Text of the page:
Almost exactly one year ago, Seiji Ueda, an amateur astronomer in Japan, made a record-breaking discovery.
Using computer software to compare current images of space against older records, he discovered something new.
And really, really, bright.
Within hours, scientists and researchers Sumner Starrfield, Charles “Chick” Woodward and Mark Wagner had been alerted to the June 12 find: nova V1674 Hercules.
This was no ordinary nova, that much was certain.
“What we saw, and what many people saw, including amateurs, was that a new star appeared where seemingly there wasn’t one before. This was in the constellation Hercules,” Wagner said.
Classical novae are a consequence of how some close binary stars evolve. During their outbursts, they eject matter from the surface of a small white dwarf star at high speeds where it’s viewed as a fast and large increase in the brightness of the star.
“It’s the third-largest explosion that happens in a galaxy,” he added. “It’s also the largest hydrogen bomb in the universe,” Wagner said.
“How stars evolve during their lifetime is dependent upon their mass,” he continued. Stars like the sun consume hydrogen as fuel and convert it into helium. Eventually the star swells to become a red giant star and ultimately leaves behind a dense core of carbon and oxygen roughly the size of our Earth, called a white dwarf star. Novae are caused by the white dwarf acquiring or accreting material from a nearby companion star until the consumption of the material on the surface explodes and sends matter shooting into space.
Setting a record
Nova V1674’s record-breaking speed had nothing to do with how fast the star was spinning in space, but on how quickly the light of the explosion faded. Along with other scientists, Starrfield, Woodward and Wagner feel this particular event may be able to help scientists learn more about how our own solar system came into being. Despite sounding like tetchy characters from “Lord of the Rings,” white dwarfs play a critical role in space, collecting and altering matter before surrounding itself with its new material, according to a blog post found on the official website of the Large Binocular Telescope.
“The materials ejected by novae will eventually form new stellar systems,” the post continues, which is essentially how the solar system was formed. Information about novas can help us understand the inception of such systems, and the chemical elements produced by novae exploding.
Wagner is with the Large Binocular Telescope Observatory, but an “in-kind contributor” for The Ohio State University, which is a partner in the telescope. He lives in Tucson and works closely with Starrfield, an astrophysicist at Arizona State University’s School of Earth and Space Exploration, and Woodward, a University of Minnesota professor at the School of Physics and Astronomy. Wagner and Starrfield met at ASU in the 1980s and have collaborated ever since. All three co-authored a report published June 14 confirming that nova V1674 Hercules is indeed the fastest nova ever recorded and likely occurring on a quite massive white dwarf star.
“We used a variety of telescopes in Arizona to study it early on,” Wagner said, citing Kitt Peak National Observatory in Tucson and Fred Lawrence Whipple Observatory in Amado.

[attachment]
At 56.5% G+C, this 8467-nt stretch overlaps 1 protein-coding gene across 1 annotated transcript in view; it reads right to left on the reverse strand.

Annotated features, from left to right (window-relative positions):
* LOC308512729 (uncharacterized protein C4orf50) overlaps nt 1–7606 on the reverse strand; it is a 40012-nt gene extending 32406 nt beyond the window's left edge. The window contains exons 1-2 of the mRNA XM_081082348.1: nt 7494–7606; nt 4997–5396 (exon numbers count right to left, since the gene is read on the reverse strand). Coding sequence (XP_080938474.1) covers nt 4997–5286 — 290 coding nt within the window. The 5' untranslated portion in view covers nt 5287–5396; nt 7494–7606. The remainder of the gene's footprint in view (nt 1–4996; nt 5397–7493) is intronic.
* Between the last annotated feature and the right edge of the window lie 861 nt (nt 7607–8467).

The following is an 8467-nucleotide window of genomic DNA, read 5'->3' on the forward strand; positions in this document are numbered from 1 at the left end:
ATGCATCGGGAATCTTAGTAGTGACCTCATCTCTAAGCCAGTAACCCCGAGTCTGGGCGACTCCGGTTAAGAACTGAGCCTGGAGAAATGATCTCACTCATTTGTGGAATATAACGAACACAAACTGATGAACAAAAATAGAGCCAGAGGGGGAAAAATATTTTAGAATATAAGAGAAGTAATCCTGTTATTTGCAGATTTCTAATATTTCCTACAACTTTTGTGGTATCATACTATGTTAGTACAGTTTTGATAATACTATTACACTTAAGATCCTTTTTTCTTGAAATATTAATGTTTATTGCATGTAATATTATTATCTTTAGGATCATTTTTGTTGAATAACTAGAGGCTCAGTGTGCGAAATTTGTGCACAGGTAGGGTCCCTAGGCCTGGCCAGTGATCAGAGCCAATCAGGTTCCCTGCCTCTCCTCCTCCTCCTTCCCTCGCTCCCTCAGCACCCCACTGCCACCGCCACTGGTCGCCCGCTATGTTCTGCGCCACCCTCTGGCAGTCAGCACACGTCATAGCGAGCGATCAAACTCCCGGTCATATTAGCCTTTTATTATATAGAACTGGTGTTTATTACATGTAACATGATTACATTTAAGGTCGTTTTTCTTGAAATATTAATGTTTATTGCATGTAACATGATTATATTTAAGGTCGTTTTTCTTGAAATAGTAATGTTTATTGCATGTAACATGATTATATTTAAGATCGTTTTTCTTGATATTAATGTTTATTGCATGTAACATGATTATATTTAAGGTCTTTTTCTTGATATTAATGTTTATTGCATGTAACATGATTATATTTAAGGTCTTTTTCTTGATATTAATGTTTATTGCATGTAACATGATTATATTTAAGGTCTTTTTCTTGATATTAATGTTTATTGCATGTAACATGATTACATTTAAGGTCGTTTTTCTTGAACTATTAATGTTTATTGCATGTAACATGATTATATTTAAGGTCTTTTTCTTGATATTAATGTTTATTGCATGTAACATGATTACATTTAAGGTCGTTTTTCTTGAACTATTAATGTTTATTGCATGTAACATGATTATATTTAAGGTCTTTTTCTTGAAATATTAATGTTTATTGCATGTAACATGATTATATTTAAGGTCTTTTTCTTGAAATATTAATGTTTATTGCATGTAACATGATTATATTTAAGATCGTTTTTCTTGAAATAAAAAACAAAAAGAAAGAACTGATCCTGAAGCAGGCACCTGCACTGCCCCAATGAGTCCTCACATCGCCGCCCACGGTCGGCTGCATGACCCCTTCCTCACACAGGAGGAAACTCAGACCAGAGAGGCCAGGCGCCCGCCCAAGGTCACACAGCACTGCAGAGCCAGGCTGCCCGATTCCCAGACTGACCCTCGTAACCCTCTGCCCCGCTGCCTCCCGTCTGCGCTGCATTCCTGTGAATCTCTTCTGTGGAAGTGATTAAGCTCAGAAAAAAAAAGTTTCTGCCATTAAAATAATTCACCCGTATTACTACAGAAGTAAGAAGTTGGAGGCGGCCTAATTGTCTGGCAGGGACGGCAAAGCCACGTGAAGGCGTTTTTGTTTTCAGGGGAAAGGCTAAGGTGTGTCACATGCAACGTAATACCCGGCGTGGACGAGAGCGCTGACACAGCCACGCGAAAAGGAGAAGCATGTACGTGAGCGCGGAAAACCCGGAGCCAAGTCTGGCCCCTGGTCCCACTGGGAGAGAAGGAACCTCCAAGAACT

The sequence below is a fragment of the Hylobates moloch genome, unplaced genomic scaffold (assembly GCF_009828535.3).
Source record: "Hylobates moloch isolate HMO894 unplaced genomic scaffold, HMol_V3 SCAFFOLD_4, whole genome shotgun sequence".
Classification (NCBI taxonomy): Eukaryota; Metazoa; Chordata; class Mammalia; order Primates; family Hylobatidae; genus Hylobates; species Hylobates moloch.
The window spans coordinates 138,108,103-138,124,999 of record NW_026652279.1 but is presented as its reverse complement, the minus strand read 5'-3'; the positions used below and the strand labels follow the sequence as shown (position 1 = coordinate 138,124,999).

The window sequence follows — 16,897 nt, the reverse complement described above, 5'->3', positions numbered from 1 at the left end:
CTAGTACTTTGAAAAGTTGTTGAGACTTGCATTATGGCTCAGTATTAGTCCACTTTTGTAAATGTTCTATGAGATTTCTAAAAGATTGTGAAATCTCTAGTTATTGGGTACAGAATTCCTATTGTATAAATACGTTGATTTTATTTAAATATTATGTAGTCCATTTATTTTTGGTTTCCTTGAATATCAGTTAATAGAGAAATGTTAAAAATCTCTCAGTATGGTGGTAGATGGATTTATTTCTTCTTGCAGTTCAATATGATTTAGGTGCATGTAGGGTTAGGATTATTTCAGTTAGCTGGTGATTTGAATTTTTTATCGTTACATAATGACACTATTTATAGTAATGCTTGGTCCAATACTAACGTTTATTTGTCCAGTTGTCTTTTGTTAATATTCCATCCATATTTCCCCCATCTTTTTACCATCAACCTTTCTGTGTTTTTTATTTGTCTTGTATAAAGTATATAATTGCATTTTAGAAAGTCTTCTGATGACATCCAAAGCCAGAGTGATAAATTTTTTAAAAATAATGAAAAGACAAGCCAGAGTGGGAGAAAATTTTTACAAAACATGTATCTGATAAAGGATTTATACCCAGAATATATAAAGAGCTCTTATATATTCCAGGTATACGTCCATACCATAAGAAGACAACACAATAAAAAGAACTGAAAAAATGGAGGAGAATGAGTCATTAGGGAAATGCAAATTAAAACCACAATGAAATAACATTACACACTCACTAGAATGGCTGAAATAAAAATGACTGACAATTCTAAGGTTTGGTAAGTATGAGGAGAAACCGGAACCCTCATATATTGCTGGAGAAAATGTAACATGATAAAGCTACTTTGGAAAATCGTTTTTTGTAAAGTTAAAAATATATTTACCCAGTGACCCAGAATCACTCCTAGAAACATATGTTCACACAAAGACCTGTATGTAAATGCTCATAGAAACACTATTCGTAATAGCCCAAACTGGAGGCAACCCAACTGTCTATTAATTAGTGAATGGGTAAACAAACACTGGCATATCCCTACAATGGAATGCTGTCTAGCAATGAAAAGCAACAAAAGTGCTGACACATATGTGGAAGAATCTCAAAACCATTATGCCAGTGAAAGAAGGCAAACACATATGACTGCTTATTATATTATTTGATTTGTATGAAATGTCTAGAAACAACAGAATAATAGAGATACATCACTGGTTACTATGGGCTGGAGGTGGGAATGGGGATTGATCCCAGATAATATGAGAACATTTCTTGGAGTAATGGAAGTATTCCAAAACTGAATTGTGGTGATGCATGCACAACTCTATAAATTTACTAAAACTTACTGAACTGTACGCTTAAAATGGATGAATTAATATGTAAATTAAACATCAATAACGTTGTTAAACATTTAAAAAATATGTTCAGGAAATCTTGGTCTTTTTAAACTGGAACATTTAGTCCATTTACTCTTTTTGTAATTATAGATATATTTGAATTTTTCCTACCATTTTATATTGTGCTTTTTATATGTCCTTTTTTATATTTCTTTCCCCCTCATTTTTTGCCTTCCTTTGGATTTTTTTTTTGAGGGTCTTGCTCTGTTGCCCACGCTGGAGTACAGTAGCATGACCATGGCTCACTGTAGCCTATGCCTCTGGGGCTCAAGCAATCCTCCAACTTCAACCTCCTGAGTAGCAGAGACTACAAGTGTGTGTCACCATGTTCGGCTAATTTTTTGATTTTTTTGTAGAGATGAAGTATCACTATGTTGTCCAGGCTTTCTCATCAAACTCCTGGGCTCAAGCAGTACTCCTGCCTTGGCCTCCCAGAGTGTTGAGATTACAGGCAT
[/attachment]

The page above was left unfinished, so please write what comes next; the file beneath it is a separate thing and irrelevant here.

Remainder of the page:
Now the team is using the world’s largest telescope, located atop Mount Graham, to study the binary star, essentially the remnants of the explosion. The Large Binocular Telescope, affectionately dubbed the LBT, uses large mirrors to collect light and create an image.
Large, as in 27-feet across, Wagner added.
He would know, being involved in the inception of the Mount Graham International Observatory, located six miles south of Safford. Wagner arrived in Arizona in 1998, and was responsible to help procure the original set of instruments for the telescope. Located at 10,700 feet above sea level, the mountain rises above a good part of the atmosphere, he noted, and is a good location to capture high quality images of the galaxy.
“We started observing the nova with the LBT in September last year,” Wagner said.
“It takes about 3.7 hours for the two stars to go around each other, so if you want to study that in detail, you need to observe the star at short intervals. So at the LBT, we were running exposures every two minutes,” he added.
The remains of the white dwarf star are faint. The difference in brightness between the height of the explosion to now is about a factor of 10,000, he said.
But it’s what’s happening around it that’s fascinating, particularly, a strange wobble that’s happening every 501 seconds, roughly every eight minutes.
This very small wobble, or oscillation, is essentially a flicker of light that’s pulsing with incredible regularity: It could even be observed at the height of the outburst, which generally overpowers any nuances.
Wagner hypothesizes that a magnetic tension between the two stars may have the potential to trigger the flicker.
“That’s what we were actually trying to measure with the LBT,” he said. “The two stars going around each other.”
“The origin of the system and how it evolved is one of the key questions we would like to try to answer with the observations we’re doing now and with any future observations,” he said. “What we’re trying to do right now with the LBT is to try to understand the geometry of this system.”
While the recent report cited some discoveries about the binary star, “In many ways, it’s just the first chapter of a book we’re trying to write,” Wagner said.
But the discovery was so thrilling the cohort agreed to release preliminary gatherings.
“We may have a lot more information in six to eight months,” he said, when the group will bring their latest to the annual AAS conference in Seattle in January 2023.
“We were just getting started when this thing took off. This took off as fast as the nova did,” he said.